Are you usually the person who shops for the ingredients or the prepared food?
When you have friends over, do you usually have a small group of people or a larger group of people?
What would you define as a small group and a large group?
Do you ever have any problems creating a menu for guests?
Do you need any help creating a menu for guests?
Does anyone help you create your menus?

Affinity Map

Takeaways from my User Research and development of an Affinity Map
Three of my five research participants said they like to cook. Four of them live with a partner. Each of them shared several things they consider while planning a menu and each of them had several things to say on the subject of dietary restrictions. Sometimes they brought up their own diet, sometimes their partners’ and sometimes guests they’ve had over in the past. When I asked, “How do you invite friends over?” the first thing they each said was some form of text message.

This is the Persona I created for feedM app:

Liz Neumann
High School Biology Teacher
36 years old

“When I have friends over, I like to have most of the meal prepared before they arrive.”

“I would love a way to keep track of my friends’ dietary restrictions.”

Liz and her partner have a wide circle of friends. Throughout the summer, they get together to hike, bike and camp. During the rest of the year, they all take turns hosting each other at their homes for dinner.
Liz likes data. She’s a scientist, after all. And it’s really important to her that her friends feel welcome in her home. A number of her friends have special dietary requirements, though, and Liz feels like she never gets the menu quite right so that all of her friends can eat what she cooks.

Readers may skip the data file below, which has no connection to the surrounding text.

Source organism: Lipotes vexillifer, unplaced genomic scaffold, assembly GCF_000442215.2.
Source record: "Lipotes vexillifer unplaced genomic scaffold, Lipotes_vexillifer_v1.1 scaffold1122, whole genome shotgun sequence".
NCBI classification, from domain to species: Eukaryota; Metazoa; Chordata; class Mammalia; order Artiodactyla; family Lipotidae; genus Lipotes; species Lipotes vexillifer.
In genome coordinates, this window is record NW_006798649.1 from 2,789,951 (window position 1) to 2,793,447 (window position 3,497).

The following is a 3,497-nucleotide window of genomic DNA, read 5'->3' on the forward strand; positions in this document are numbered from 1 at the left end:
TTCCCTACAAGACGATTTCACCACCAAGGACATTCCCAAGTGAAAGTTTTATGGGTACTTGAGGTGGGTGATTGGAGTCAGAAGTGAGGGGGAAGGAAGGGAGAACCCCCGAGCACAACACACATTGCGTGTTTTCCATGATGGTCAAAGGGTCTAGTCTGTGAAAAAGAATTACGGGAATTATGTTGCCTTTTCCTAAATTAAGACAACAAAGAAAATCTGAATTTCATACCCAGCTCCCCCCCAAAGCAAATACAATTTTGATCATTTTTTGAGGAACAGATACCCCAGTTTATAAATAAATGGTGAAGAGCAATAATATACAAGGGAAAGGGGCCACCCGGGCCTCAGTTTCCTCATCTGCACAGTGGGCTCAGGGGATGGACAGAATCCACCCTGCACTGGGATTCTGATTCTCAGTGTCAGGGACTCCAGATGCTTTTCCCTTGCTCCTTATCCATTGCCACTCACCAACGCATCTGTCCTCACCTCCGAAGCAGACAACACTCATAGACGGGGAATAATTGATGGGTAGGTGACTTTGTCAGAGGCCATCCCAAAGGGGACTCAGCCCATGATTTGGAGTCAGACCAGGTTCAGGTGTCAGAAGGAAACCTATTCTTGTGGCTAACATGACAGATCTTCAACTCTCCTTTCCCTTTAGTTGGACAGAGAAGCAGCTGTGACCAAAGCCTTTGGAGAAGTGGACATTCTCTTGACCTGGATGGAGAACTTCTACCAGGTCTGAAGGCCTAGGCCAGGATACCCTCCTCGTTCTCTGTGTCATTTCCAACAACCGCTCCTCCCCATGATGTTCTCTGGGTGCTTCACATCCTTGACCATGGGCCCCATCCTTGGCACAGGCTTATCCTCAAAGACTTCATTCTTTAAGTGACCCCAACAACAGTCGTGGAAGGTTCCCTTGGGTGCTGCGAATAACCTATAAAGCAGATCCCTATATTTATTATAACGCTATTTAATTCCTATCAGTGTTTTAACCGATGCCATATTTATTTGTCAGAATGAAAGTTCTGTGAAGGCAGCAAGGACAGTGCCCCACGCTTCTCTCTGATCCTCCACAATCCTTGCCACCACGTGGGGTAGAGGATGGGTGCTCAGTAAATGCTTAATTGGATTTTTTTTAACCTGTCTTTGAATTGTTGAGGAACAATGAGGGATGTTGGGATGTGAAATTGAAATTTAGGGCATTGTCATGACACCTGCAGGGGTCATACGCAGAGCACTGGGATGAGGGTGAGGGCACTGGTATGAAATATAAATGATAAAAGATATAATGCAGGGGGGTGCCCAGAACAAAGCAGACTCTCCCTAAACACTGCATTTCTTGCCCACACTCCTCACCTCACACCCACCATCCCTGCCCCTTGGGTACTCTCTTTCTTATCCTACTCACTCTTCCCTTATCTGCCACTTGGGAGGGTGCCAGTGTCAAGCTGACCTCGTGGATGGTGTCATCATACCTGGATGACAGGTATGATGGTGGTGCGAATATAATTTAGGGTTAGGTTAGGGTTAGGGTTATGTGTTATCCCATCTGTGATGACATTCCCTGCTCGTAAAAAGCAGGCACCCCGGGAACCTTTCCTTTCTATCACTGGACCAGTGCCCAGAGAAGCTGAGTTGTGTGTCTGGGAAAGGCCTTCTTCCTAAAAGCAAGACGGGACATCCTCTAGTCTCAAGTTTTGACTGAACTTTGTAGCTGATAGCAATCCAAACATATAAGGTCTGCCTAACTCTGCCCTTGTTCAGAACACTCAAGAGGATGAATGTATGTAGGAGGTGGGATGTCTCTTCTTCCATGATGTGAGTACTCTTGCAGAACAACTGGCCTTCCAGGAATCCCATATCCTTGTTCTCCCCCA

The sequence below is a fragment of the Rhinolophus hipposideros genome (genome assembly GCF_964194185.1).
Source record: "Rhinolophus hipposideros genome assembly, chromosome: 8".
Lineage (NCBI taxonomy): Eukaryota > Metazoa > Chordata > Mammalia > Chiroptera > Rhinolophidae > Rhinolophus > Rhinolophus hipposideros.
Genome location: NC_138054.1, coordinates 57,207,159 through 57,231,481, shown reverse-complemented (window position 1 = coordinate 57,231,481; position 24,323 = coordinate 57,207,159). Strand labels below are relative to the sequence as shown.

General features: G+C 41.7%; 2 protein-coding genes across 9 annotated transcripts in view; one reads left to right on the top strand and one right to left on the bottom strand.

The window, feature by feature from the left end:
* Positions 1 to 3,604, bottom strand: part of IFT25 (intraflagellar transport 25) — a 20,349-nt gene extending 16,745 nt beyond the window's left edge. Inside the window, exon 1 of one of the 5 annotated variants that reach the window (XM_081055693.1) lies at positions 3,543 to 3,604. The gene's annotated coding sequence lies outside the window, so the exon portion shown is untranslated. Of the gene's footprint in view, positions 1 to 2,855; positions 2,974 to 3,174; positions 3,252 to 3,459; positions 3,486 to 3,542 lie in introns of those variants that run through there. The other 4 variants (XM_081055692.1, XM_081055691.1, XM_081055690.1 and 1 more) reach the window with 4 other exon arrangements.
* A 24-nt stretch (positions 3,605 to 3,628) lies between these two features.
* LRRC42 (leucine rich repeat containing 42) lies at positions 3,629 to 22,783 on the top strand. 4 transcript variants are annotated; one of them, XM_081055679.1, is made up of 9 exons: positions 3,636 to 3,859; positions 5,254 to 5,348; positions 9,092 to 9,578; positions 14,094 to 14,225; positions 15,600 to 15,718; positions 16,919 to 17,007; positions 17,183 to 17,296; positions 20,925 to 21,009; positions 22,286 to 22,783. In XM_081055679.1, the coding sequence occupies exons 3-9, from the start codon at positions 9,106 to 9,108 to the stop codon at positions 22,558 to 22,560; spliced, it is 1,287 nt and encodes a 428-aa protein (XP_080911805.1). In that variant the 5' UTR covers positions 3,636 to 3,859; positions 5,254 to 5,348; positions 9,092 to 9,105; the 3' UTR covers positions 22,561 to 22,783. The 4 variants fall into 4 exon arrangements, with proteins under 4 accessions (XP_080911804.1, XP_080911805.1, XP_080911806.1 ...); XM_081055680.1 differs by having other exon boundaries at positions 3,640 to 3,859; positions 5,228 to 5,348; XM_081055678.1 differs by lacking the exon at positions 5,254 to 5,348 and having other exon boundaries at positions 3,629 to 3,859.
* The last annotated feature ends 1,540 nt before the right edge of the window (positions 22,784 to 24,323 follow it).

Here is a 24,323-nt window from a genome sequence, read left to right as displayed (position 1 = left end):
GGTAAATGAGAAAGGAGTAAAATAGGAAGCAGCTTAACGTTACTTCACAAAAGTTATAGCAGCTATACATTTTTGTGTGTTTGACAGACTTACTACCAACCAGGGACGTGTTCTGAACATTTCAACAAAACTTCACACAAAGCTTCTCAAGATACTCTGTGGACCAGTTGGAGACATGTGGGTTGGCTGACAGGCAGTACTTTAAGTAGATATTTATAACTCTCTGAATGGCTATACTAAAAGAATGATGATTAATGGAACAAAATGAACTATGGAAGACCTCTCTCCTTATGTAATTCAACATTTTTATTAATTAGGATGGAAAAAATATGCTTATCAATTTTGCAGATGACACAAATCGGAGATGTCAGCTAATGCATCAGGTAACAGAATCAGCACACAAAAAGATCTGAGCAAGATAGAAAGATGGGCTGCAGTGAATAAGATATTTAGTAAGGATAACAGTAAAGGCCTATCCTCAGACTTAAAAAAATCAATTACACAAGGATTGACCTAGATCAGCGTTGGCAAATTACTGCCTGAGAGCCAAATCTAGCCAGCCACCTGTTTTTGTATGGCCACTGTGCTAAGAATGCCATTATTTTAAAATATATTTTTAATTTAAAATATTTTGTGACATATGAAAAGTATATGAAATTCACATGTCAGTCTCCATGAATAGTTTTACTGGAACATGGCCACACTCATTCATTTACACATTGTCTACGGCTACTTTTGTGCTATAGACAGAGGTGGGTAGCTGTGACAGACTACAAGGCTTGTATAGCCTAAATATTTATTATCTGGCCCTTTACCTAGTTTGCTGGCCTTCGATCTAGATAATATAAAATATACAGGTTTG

Add compelling user stories here:

Inviting couple over for dinner. Creating meal around fish. Learning 1 of the guests has an aversion to fish. Jumping up in the middle of dinner and cooking a whole new main entree of chicken to satisfy that guest.
Having friends who are body builders and follow a changing macro diet.
The whole list of dietary restrictions mentioned by my users, including vegetarian, vegan, pescatarian, gluten free, lactose free, etc.

User Flow

My first user flow was complex but during the rapid prototyping process, I realized I could simplify it quite a bit.

(Figure out Lucidchart so I can add the simplified user flow here. I haven’t been able to copy and paste the one I created in Google Slides for my presentation into this case study draft.)

Several users helped me test my preliminary design and iterations. Again, as I tested my design, I learned ways to simplify the flow and the screen content. Some specific examples of this: